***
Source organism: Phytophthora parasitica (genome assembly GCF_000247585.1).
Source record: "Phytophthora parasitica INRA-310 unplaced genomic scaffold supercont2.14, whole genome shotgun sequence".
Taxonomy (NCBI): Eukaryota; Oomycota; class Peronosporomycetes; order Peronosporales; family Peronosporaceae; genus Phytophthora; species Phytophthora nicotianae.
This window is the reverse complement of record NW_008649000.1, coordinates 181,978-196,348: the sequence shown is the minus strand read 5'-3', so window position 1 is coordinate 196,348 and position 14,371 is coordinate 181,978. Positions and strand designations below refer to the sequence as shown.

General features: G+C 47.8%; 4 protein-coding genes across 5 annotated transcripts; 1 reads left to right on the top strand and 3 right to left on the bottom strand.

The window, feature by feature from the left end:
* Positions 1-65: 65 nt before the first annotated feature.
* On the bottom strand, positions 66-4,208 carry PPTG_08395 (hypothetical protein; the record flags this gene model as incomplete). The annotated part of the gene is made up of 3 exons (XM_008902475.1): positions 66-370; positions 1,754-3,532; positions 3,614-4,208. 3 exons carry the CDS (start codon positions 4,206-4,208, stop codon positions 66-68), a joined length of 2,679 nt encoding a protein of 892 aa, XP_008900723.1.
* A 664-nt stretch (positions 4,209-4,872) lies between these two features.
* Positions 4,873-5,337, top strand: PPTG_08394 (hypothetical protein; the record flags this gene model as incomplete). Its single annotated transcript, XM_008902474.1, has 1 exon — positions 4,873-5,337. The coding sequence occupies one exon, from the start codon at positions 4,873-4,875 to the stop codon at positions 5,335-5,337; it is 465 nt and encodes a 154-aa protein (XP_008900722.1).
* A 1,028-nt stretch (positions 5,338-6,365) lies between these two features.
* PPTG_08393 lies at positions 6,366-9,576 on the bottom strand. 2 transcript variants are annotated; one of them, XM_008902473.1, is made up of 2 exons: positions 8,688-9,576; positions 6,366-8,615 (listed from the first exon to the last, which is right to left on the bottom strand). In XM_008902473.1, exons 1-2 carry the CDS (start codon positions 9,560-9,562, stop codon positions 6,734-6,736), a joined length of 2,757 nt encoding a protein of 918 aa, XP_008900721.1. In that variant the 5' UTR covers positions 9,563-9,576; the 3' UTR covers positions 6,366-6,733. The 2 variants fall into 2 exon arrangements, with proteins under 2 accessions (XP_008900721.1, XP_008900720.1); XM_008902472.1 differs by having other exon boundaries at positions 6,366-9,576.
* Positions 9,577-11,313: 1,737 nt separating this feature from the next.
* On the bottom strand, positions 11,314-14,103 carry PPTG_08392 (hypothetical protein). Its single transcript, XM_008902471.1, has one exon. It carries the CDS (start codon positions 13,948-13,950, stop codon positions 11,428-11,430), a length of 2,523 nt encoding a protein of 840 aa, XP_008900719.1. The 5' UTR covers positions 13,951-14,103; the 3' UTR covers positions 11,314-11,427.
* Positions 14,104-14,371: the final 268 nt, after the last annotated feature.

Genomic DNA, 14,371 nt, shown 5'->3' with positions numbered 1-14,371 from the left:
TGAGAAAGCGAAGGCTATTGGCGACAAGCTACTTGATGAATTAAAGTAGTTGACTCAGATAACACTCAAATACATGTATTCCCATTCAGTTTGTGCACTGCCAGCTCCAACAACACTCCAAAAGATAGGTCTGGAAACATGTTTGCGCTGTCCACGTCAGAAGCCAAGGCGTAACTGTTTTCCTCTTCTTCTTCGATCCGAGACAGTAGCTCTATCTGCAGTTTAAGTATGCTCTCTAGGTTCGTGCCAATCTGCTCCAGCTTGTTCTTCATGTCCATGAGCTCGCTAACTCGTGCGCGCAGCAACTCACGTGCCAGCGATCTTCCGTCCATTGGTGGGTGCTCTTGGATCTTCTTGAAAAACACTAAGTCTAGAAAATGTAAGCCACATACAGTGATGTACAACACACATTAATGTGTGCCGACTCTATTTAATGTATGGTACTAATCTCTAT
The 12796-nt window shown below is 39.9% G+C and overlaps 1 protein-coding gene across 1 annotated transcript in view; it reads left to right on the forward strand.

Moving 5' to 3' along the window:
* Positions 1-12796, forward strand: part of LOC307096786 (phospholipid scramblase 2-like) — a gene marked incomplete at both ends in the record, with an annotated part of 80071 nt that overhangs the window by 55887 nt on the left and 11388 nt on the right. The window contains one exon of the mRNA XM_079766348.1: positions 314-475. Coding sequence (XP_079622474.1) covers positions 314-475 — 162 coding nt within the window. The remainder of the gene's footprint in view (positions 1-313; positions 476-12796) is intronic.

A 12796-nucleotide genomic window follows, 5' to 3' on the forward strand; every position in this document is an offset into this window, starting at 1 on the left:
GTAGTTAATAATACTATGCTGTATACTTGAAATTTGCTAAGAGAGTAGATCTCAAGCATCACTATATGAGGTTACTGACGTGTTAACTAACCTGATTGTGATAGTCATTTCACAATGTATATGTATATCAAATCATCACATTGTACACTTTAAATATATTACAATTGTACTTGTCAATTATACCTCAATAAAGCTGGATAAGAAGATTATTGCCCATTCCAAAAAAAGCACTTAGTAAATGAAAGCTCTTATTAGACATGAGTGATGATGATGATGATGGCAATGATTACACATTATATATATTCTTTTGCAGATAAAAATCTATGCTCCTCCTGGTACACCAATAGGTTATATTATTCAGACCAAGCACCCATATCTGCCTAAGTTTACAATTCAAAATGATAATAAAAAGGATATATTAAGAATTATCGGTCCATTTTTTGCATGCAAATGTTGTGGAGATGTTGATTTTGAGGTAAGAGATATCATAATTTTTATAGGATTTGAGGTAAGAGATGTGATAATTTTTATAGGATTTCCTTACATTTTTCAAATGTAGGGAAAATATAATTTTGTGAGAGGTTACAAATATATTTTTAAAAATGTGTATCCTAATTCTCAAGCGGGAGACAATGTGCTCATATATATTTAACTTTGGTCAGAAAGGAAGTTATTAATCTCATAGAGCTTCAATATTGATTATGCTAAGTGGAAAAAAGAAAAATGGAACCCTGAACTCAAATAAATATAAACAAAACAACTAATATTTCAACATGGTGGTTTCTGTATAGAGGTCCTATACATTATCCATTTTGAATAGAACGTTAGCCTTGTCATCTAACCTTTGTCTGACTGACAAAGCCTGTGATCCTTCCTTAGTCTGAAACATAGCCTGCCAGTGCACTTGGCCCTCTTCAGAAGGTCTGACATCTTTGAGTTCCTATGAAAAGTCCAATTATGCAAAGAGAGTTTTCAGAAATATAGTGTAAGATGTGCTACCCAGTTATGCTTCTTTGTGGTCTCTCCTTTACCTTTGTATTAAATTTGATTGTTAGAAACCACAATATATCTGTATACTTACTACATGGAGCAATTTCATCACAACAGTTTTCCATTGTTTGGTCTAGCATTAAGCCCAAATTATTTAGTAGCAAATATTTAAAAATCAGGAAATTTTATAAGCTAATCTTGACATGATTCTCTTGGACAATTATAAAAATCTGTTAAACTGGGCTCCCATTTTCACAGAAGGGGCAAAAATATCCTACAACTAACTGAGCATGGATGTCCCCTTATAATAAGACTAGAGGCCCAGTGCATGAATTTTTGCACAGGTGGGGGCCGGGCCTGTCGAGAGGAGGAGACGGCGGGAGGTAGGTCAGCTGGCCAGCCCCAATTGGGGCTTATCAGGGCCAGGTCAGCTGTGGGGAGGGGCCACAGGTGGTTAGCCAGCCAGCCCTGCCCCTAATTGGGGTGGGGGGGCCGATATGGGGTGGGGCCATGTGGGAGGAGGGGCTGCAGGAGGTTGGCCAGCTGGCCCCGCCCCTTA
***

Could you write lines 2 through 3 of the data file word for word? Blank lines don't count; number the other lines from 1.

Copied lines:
Source record: "Phytophthora parasitica INRA-310 unplaced genomic scaffold supercont2.14, whole genome shotgun sequence".
Taxonomy (NCBI): Eukaryota; Oomycota; class Peronosporomycetes; order Peronosporales; family Peronosporaceae; genus Phytophthora; species Phytophthora nicotianae.